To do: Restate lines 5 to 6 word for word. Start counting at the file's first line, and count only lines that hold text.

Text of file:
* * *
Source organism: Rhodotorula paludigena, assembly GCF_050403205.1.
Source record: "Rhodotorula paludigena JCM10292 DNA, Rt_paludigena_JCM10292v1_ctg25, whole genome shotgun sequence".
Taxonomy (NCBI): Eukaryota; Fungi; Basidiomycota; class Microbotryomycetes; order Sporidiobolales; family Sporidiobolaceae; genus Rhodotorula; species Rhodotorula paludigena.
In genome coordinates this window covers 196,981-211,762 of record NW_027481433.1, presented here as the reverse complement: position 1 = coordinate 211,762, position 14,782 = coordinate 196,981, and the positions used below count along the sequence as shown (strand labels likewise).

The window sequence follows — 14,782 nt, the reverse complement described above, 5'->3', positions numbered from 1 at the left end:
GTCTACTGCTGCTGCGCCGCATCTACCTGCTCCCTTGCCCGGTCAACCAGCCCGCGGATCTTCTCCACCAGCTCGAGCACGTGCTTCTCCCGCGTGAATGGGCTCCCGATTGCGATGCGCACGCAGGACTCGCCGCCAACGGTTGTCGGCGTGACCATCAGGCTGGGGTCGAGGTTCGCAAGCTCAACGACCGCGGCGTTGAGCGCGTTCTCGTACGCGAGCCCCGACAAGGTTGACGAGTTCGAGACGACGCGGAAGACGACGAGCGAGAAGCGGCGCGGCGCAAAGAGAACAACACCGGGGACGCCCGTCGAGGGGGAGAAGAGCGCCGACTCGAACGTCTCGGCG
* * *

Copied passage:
The window sequence follows — 14,782 nt, the reverse complement described above, 5'->3', positions numbered from 1 at the left end:
GTCTACTGCTGCTGCGCCGCATCTACCTGCTCCCTTGCCCGGTCAACCAGCCCGCGGATCTTCTCCACCAGCTCGAGCACGTGCTTCTCCCGCGTGAATGGGCTCCCGATTGCGATGCGCACGCAGGACTCGCCGCCAACGGTTGTCGGCGTGACCATCAGGCTGGGGTCGAGGTTCGCAAGCTCAACGACCGCGGCGTTGAGCGCGTTCTCGTACGCGAGCCCCGACAAGGTTGACGAGTTCGAGACGACGCGGAAGACGACGAGCGAGAAGCGGCGCGGCGCAAAGAGAACAACACCGGGGACGCCCGTCGAGGGGGAGAAGAGCGCCGACTCGAACGTCTCGGCG